The FBAA and MFAA have hit out at the major banks regarding the disparity between “time to yes” for broker-lodged loans and those written through the proprietary channel.
The heads of the Finance Brokers Association of Australia (FBAA) and the Mortgage & Finance Association of Australia (MFAA) have voiced strong concerns regarding the delays impacting mortgages submitted by brokers to the major banks.
Earlier this month, the CEOs of the Commonwealth Bank of Australia (CBA), National Australia Bank (NAB), Westpac and ANZ told the House of Representatives’ standing committee on economics that turnaround times are currently within one or two days in the proprietary channel but, on average, between 10 and 12 days in the broker channel.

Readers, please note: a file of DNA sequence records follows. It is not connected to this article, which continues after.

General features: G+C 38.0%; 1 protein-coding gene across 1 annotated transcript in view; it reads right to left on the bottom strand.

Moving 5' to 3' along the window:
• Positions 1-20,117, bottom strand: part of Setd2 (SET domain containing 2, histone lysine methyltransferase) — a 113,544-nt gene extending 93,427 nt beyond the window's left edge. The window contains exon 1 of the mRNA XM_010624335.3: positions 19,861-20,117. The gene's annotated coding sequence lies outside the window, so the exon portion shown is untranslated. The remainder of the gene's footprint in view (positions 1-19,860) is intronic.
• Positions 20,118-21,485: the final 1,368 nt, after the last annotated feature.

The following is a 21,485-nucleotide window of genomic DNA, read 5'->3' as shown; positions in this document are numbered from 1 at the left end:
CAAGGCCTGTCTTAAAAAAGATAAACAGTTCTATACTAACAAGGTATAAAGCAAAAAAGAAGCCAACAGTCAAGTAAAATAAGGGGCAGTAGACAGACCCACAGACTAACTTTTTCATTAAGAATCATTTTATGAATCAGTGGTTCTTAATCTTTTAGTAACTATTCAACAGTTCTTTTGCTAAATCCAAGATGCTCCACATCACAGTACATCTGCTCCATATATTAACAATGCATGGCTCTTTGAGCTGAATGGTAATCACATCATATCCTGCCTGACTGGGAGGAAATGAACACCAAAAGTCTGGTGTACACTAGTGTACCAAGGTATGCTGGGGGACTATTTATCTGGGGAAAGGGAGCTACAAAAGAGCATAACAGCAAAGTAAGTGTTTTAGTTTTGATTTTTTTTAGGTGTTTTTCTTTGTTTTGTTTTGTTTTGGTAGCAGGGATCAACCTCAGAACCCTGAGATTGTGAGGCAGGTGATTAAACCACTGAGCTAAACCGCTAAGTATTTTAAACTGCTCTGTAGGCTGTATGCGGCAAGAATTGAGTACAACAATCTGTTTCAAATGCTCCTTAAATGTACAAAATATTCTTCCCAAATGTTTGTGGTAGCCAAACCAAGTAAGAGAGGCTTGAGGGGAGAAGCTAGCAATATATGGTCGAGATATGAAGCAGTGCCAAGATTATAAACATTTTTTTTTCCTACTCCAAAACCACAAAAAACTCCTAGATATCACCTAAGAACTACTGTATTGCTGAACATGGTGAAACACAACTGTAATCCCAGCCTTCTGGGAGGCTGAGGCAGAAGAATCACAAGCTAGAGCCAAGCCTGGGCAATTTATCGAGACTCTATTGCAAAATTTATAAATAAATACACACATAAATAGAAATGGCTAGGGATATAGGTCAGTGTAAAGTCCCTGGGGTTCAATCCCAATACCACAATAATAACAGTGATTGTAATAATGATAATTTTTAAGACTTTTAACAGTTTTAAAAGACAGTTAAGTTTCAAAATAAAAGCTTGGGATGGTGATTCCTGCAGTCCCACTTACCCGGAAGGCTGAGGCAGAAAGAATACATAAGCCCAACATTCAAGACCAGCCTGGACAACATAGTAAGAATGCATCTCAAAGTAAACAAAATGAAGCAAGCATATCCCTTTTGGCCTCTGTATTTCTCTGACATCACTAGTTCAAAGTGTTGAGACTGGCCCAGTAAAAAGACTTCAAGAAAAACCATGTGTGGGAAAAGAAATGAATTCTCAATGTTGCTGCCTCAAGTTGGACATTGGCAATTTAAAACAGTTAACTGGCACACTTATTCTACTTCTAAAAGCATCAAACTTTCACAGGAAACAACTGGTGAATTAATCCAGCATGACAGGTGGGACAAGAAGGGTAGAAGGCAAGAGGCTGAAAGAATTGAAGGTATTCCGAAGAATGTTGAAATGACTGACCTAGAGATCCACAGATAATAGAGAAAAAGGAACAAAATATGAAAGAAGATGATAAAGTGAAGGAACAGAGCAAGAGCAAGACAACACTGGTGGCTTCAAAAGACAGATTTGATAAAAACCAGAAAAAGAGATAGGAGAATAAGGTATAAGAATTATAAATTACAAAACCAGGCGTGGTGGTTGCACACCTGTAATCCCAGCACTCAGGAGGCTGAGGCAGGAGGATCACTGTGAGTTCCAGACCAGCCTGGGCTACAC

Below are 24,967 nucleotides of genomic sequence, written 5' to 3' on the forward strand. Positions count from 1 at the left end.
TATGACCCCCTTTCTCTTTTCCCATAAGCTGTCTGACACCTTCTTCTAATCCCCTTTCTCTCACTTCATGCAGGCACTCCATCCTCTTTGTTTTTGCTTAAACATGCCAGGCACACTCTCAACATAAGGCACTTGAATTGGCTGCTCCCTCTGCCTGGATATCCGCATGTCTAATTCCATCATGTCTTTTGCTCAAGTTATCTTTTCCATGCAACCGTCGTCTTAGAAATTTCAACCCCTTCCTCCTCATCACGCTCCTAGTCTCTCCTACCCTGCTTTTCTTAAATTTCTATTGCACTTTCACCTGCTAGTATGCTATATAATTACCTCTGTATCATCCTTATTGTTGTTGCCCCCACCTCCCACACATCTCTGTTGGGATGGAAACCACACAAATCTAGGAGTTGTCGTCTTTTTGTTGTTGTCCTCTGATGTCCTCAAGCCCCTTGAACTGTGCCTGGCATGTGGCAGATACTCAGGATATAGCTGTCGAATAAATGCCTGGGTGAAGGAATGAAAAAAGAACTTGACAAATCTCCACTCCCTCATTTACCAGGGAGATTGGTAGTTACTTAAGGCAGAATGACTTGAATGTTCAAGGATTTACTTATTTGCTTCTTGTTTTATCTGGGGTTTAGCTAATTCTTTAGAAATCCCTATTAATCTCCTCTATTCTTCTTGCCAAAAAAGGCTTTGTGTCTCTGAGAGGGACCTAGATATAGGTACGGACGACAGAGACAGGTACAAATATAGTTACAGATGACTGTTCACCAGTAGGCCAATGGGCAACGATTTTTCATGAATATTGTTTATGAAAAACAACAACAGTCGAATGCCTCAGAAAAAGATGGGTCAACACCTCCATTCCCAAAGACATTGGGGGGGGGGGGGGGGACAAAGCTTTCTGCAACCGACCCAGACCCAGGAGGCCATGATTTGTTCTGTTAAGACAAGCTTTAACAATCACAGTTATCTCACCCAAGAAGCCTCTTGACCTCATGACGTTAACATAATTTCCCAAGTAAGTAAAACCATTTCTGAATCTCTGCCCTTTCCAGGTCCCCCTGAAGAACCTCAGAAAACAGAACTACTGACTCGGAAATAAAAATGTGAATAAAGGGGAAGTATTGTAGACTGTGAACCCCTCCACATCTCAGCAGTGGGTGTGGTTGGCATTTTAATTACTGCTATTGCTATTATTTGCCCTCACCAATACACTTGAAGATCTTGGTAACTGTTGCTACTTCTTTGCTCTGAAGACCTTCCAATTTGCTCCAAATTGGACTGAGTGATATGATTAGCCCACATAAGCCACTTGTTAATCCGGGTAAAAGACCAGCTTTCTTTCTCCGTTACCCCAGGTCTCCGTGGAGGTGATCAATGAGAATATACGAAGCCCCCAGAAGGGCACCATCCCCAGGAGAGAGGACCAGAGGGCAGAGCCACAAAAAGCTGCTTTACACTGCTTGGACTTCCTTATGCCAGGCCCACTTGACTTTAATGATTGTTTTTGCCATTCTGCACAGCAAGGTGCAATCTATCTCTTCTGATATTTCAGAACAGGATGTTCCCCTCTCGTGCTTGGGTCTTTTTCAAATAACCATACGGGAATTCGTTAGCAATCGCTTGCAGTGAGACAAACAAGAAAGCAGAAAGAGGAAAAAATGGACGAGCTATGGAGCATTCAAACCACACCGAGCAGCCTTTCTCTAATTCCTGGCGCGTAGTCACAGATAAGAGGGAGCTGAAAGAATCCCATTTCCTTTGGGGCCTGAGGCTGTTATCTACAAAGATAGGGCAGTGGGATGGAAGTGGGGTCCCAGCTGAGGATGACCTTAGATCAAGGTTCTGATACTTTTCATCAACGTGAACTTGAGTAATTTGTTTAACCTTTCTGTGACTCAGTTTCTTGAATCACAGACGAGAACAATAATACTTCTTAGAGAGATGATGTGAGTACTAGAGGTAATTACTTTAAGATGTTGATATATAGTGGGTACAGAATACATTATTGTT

However, industry data shows that turnarounds are slower than those stated. Indeed, Momentum Intelligence’s Broker Pulse survey for March 2021 found that CBA’s average turnaround for broker-lodged loans was 12.7 days; NAB’s was 9.4 days; Westpac’s was 13.7 days; and ANZ’s was 16.4 days. (However, it should be noted that all four have seen their turnaround time improve over the last few months, following long delays in January 2021.)
The issue is not isolated to major banks, however, with some non-major banks also seeing their turnarounds blow out. Recent AFG data shows that the median turnaround time for lenders on its panel was 27.1 days for the quarter ending 31 March (a three-year high), for example.